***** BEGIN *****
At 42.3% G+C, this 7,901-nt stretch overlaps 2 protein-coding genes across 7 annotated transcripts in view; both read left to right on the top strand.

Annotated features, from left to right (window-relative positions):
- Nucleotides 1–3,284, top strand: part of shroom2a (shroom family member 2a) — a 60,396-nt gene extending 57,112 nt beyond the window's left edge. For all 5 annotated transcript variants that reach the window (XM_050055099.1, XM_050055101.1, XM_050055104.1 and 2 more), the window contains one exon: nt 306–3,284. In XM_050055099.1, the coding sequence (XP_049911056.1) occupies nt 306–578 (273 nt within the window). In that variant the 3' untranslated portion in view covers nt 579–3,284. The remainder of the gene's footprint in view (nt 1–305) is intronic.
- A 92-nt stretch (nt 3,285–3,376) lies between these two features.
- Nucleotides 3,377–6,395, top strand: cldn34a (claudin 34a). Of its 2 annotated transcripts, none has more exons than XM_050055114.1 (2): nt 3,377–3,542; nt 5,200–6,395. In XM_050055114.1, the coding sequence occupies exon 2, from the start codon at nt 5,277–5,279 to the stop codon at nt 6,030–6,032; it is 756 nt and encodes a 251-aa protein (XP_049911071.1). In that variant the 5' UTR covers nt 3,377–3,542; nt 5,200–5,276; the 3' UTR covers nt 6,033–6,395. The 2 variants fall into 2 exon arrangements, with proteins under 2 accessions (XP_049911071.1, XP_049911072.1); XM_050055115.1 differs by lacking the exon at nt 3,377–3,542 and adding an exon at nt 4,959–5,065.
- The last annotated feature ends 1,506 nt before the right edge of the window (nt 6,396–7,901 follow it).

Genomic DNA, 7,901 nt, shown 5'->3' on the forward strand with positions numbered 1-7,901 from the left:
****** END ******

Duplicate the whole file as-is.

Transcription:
At 42.3% G+C, this 7,901-nt stretch overlaps 2 protein-coding genes across 7 annotated transcripts in view; both read left to right on the top strand.

Annotated features, from left to right (window-relative positions):
- Nucleotides 1–3,284, top strand: part of shroom2a (shroom family member 2a) — a 60,396-nt gene extending 57,112 nt beyond the window's left edge. For all 5 annotated transcript variants that reach the window (XM_050055099.1, XM_050055101.1, XM_050055104.1 and 2 more), the window contains one exon: nt 306–3,284. In XM_050055099.1, the coding sequence (XP_049911056.1) occupies nt 306–578 (273 nt within the window). In that variant the 3' untranslated portion in view covers nt 579–3,284. The remainder of the gene's footprint in view (nt 1–305) is intronic.
- A 92-nt stretch (nt 3,285–3,376) lies between these two features.
- Nucleotides 3,377–6,395, top strand: cldn34a (claudin 34a). Of its 2 annotated transcripts, none has more exons than XM_050055114.1 (2): nt 3,377–3,542; nt 5,200–6,395. In XM_050055114.1, the coding sequence occupies exon 2, from the start codon at nt 5,277–5,279 to the stop codon at nt 6,030–6,032; it is 756 nt and encodes a 251-aa protein (XP_049911071.1). In that variant the 5' UTR covers nt 3,377–3,542; nt 5,200–5,276; the 3' UTR covers nt 6,033–6,395. The 2 variants fall into 2 exon arrangements, with proteins under 2 accessions (XP_049911071.1, XP_049911072.1); XM_050055115.1 differs by lacking the exon at nt 3,377–3,542 and adding an exon at nt 4,959–5,065.
- The last annotated feature ends 1,506 nt before the right edge of the window (nt 6,396–7,901 follow it).

Genomic DNA, 7,901 nt, shown 5'->3' on the forward strand with positions numbered 1-7,901 from the left: